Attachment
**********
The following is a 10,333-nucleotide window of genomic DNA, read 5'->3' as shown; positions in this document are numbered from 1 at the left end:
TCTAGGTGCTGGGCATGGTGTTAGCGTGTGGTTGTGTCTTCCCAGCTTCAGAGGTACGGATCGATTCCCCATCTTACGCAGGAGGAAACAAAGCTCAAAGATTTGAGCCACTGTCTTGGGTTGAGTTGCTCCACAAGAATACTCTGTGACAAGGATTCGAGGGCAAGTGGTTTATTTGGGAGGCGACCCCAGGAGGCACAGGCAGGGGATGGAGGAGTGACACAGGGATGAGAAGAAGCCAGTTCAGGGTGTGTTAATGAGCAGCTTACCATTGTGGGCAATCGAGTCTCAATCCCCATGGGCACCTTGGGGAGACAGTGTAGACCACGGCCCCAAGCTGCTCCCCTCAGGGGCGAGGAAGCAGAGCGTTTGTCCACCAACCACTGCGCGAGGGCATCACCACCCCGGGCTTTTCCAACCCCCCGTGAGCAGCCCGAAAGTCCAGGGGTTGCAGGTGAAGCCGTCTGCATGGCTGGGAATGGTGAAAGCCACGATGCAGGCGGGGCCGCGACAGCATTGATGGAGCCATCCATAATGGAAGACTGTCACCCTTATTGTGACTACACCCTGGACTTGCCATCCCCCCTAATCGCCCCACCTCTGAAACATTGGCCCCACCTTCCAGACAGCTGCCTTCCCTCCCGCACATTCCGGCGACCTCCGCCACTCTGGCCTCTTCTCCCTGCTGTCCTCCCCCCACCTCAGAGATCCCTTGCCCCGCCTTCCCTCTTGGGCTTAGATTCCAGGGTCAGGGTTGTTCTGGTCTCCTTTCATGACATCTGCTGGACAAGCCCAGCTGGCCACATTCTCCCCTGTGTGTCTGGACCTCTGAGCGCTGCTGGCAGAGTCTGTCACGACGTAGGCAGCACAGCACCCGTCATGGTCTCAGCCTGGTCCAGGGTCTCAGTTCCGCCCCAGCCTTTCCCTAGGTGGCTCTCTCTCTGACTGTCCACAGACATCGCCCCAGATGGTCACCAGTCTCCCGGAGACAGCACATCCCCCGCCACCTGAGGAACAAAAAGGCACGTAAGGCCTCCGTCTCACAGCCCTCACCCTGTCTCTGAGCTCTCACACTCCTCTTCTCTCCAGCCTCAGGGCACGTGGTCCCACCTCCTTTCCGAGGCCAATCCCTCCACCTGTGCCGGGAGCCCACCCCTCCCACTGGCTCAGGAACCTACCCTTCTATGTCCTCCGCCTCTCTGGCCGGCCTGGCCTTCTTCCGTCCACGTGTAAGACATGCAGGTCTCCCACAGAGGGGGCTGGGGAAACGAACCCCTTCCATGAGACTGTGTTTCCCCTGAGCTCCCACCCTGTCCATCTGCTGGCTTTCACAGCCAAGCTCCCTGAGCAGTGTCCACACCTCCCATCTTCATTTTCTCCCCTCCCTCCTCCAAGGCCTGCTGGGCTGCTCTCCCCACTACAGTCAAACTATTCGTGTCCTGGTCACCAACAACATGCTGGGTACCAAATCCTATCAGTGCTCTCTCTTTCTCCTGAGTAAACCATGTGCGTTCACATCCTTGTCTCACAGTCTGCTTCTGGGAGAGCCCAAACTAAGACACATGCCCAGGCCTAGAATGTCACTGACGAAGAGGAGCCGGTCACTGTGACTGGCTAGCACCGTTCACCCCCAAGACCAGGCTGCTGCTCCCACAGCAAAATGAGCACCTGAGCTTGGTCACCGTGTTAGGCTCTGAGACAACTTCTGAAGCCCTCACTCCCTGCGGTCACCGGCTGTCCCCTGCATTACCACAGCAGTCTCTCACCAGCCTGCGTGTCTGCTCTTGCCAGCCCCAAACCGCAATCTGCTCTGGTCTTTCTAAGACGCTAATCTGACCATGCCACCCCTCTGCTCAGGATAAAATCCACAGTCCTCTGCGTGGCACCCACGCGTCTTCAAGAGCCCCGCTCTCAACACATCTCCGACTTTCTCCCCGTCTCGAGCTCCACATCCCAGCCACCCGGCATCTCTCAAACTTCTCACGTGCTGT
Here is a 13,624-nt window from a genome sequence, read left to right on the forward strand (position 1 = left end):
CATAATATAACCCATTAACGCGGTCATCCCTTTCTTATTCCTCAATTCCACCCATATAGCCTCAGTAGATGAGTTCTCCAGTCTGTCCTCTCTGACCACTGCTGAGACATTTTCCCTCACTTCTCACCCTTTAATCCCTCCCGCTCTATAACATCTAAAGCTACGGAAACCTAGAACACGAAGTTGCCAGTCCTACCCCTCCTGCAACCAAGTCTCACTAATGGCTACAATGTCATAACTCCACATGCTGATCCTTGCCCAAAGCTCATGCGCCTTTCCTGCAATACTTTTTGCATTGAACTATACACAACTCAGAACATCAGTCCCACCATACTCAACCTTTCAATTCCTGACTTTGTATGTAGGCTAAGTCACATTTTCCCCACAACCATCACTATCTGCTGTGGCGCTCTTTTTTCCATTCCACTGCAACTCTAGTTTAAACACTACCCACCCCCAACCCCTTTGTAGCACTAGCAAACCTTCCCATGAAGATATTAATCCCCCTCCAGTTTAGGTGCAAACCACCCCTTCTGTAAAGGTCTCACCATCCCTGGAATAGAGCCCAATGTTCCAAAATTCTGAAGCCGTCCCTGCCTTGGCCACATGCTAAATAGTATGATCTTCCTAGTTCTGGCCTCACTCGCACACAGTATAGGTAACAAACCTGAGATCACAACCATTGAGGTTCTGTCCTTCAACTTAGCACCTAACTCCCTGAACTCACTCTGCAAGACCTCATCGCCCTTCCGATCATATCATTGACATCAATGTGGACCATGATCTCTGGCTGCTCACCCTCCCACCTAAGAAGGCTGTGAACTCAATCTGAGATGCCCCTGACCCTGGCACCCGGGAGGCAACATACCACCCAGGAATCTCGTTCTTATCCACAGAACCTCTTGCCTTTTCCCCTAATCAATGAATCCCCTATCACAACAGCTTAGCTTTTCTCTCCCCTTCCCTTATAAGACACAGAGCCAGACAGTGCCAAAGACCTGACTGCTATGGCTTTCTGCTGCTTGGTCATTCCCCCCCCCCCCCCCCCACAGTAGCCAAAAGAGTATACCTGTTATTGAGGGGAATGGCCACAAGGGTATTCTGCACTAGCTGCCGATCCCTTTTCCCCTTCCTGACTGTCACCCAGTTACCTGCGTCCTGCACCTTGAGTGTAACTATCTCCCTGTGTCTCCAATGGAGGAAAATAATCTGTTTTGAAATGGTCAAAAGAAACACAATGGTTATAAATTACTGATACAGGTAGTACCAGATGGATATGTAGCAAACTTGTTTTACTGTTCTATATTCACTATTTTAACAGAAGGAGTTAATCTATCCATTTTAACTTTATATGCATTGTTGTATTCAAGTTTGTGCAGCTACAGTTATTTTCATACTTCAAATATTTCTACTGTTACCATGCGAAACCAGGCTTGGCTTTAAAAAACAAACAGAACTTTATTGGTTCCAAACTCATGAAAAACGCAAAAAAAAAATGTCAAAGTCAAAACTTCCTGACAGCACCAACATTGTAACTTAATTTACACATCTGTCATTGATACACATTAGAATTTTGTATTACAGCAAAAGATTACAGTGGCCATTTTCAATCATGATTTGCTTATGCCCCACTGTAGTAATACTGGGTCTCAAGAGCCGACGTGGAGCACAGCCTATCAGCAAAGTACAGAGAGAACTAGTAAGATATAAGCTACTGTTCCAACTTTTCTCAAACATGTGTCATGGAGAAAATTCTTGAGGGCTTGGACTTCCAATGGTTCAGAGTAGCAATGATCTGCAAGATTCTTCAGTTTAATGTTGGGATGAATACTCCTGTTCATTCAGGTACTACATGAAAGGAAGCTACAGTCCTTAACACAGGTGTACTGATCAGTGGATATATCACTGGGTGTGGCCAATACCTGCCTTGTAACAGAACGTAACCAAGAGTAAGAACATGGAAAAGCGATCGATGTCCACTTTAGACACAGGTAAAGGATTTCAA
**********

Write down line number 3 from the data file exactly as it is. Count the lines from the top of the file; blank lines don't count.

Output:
Here is a 13,624-nt window from a genome sequence, read left to right on the forward strand (position 1 = left end):